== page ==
Currently the use of silver nanoparticles is not permitted in food. But silver in general is approved as a food colouring agent (known as E174) to colour surfaces of sugar-, confectionary and bakery products and has to be labelled appropriately. Due to their antimicrobial activity silver nanoparticles are also used in food contact materials (e.g. packaging foils or plastic storage container) making a transition of silver into the food it possible. But such products are currently not registered in Germany and the EU.

 

Food colouring agent silver (E174) used in edible food varnish. © Lottmann PR.Food colouring agent silver (E174) used in edible food varnish. © Lottmann PR.In a short-term study (14 days) with a commercially available nano silver product the volunteers orally received either a one-time large dose (480 g/day) or repeated smaller doses (100 micrograms/day) of silver nanoparticles. Overall the silver nanoparticles did not cause any clinically relevant negative effects in the test subjects.[11]

Delivering silver nanoparticles in in vivo studies to test animals via the feed resulted in silver being detectable in the blood and in different organs (liver, lung, kidney, stomach, testicles and brain) even after longer periods of time. After uptake within the gastrointestinal tract the silver nanoparticles are transported throughout the body with the help of the blood circulation and accumulate in the above mentioned target organs. The majority of the nano silver, however, is still excreted in the faeces. From these and other studies it has become apparent that it is mostly the ionic form of silver that is bioavailable for the body. In some cases, an accompanying inflammatory response but no acute toxicity has been detected.[6-10,13,17]

In vitro studies in the laboratory, using different cell lines, have shown that silver nanoparticles are taken up into cells of the gastrointestinal tract either in the particulate or ionic form and are even able to pass the intestinal barrier. The induced cellular stress responses are most likely caused by the released silver ions.[4,2,1]

Food packaging with vegetable content. © PhotoSG / fotolia.de

Plastic packaging materials available in the USA and in Asia may contain silver particles that could transfer into the food and consequently be taken up into the body. Studies have proven that predominantly silver ions but also up to 12 % of silver nanoparticles are being released from such packaging materials. However, the detected amounts of nano silver were well below the natural silver load or even below the limit values of 0.05 mg/L silver in water and 0.05 mg/kg of silver in foods as suggested by the European Food Safety Authority (EFSA). Nevertheless the US Environmental Protection Agency (EPA) banned the sale of the investigated plastic containers from this study in March 2014.[3,14,17]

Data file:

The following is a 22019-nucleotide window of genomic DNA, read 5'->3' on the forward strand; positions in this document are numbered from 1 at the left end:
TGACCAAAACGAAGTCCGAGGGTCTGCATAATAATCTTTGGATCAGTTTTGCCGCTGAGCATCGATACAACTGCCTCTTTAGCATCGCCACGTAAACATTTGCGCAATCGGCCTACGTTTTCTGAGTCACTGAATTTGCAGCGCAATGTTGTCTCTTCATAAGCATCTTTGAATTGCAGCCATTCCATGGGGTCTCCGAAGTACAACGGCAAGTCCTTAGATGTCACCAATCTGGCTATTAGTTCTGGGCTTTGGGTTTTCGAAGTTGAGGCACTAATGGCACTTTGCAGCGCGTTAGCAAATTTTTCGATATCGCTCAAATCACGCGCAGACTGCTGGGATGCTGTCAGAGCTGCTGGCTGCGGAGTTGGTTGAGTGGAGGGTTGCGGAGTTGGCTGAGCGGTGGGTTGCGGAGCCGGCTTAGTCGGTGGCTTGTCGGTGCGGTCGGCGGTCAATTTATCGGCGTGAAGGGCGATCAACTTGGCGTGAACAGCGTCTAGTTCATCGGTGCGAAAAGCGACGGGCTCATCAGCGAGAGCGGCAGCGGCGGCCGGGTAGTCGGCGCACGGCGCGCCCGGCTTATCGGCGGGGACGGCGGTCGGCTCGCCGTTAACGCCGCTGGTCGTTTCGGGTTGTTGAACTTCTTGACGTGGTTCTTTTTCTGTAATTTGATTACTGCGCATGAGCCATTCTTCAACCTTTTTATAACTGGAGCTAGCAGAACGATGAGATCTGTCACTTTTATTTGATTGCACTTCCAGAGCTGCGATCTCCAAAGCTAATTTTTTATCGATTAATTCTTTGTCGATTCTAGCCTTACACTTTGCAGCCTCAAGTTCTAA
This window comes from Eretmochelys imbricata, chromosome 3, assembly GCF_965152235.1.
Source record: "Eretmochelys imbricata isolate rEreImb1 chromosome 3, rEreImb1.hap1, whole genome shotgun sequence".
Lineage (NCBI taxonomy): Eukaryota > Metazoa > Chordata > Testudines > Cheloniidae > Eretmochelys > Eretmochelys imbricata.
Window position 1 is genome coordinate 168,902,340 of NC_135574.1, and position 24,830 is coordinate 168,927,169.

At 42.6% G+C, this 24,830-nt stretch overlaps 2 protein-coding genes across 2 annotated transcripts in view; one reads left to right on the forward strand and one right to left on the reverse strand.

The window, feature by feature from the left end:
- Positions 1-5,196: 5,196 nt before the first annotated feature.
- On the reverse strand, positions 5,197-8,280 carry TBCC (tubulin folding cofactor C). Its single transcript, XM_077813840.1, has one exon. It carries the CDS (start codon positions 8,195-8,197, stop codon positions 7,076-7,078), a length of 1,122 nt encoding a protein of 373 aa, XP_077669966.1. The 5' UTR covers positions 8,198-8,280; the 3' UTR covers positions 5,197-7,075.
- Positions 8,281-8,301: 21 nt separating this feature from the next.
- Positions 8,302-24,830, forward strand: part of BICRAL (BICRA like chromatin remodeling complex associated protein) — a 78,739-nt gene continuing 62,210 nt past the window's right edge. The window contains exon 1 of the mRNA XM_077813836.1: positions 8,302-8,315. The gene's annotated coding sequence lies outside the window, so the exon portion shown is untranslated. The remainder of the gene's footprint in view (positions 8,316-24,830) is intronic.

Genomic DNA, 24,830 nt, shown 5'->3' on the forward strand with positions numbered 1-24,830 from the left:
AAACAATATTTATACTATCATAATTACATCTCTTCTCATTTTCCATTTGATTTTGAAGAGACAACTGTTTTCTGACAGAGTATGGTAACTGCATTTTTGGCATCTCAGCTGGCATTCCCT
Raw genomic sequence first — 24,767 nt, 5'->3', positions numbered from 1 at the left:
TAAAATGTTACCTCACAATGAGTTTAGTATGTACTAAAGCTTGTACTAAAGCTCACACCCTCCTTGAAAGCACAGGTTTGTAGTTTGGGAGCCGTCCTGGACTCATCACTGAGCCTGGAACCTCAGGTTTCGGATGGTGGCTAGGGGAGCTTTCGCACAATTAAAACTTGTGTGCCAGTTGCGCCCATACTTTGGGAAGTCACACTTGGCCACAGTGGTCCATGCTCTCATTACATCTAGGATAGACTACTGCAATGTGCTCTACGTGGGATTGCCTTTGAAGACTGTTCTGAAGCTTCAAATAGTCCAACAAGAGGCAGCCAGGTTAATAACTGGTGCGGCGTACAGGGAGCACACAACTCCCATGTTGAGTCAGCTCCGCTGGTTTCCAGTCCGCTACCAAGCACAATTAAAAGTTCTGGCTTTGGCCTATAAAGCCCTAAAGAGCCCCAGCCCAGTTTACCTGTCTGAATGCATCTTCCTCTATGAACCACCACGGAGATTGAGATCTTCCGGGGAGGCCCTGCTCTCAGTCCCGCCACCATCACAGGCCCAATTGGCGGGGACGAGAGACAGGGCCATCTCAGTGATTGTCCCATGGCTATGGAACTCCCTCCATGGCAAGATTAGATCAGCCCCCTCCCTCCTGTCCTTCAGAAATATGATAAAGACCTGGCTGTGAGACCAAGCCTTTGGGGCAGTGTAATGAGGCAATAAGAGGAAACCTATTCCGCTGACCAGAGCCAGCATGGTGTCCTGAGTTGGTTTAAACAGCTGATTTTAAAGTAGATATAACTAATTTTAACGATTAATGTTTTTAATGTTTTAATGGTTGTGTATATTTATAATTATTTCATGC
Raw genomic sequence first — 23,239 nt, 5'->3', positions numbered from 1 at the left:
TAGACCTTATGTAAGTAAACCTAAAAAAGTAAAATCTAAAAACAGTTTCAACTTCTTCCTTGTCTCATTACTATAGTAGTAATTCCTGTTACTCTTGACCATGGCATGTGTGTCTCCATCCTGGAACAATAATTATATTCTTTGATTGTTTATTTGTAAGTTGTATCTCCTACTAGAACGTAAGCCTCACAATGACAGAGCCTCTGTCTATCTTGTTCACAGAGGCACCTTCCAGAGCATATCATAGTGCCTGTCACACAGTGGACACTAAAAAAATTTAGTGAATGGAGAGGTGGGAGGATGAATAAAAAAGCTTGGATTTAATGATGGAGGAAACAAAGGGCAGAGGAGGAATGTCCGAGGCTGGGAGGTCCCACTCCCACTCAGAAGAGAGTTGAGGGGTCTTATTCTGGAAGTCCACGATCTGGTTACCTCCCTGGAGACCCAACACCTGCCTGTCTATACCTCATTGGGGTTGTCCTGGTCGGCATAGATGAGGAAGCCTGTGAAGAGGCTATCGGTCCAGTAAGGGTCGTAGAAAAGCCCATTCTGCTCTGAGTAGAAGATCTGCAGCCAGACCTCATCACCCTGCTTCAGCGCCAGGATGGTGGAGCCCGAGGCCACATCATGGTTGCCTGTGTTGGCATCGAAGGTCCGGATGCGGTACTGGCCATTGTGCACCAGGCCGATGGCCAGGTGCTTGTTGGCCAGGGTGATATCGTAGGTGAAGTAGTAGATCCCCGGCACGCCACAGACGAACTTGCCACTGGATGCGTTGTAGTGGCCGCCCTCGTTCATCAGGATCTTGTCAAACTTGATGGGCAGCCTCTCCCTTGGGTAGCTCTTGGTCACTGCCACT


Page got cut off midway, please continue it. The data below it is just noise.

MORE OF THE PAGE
Mandatory Nano labelling in cosmetics, biocides and food

 

 

 

In the EU and in Germany silver is not approved to be used in such antimicrobial packaging materials or as dietary supplement. However, when applied for the decoration of confectionery silver has to be labelled appropriately on the list of ingredients as food colouring agent (E174). Since December 2014 all nanoparticles contained in food and food packaging materials must be labelled with the term "nano" as indicated on the list of ingredients.[15,16,18]

 

 

 

Literature

  1. Boehmert, L et al. (2014). Nanotoxicology, 8(6): 631-642.
  2. Bouwmeester, H et al. (2011). ACS Nano, 5(5): 4091-4103.
  3. Cushen, M et al. (2013). Food Chem, 139(1-4): 389-397.
  4. Gaiser, BK et al. (2013). Toxicol Sci, 131(2): 537-547.
  5. Keil, A et al. (2013). J. Verbr. Lebensm., 8(1-2): 5-16.
  6. Kim, JS et al. (2013). Nanotoxicology, 7(5): 953-960.
  7. Kim, YS et al. (2008). Inhal Toxicol, 20(6): 575-583.
  8. Lee, JH et al. (2013). Part Fibre Toxicol, 10(1): 36.
  9. Liu, J et al. (2012). ACS Nano, 6(11): 9887-9899.
  10. Loeschner, K et al. (2011). Part Fibre Toxicol, 8 18.
  11. Munger M.A. et al. (2014). Nanomedicine, 10(1): 1-9.
  12. Reinhart, A. (2008). J Verbr Lebensm, 3(3): 294-301.
  13. Van Der Zande, M et al. (2012). ACS Nano, 6(8): 7427-7442.
  14. Von Goetz, N et al. (2013). Food Addit Contam Part A Chem Anal Control Expo Risk Assess, 30(3): 612-620.
  15. European Commission (Dec 2014). New EU law on food information to consumers. (last access date: Dec 2014).
  16. Europäische Behörde für Lebensmittelsicherheit (EFSA) (Okt 2014). Topic "Nanotechnology". (last access date: Dec 2014).
  17. Hadrup, N et al. (2014). Regul Toxicol Pharmacol, 68(1): 1-7.
  18. SCENIHR (2014). EC-Report: "Are silver nanoparticles safe? Implications for health, the environment and microbial resistance."
  19. SCENIHR (2014). EC-Report: Opinion on Nanosilver: safety, health and environmental effects and role in antimicrobial resistance. ISBN: 831-4783.
  20. Wijnhoven, SWP et al. (2009), Nanotoxicology, 3(2): 109-U178

 

 

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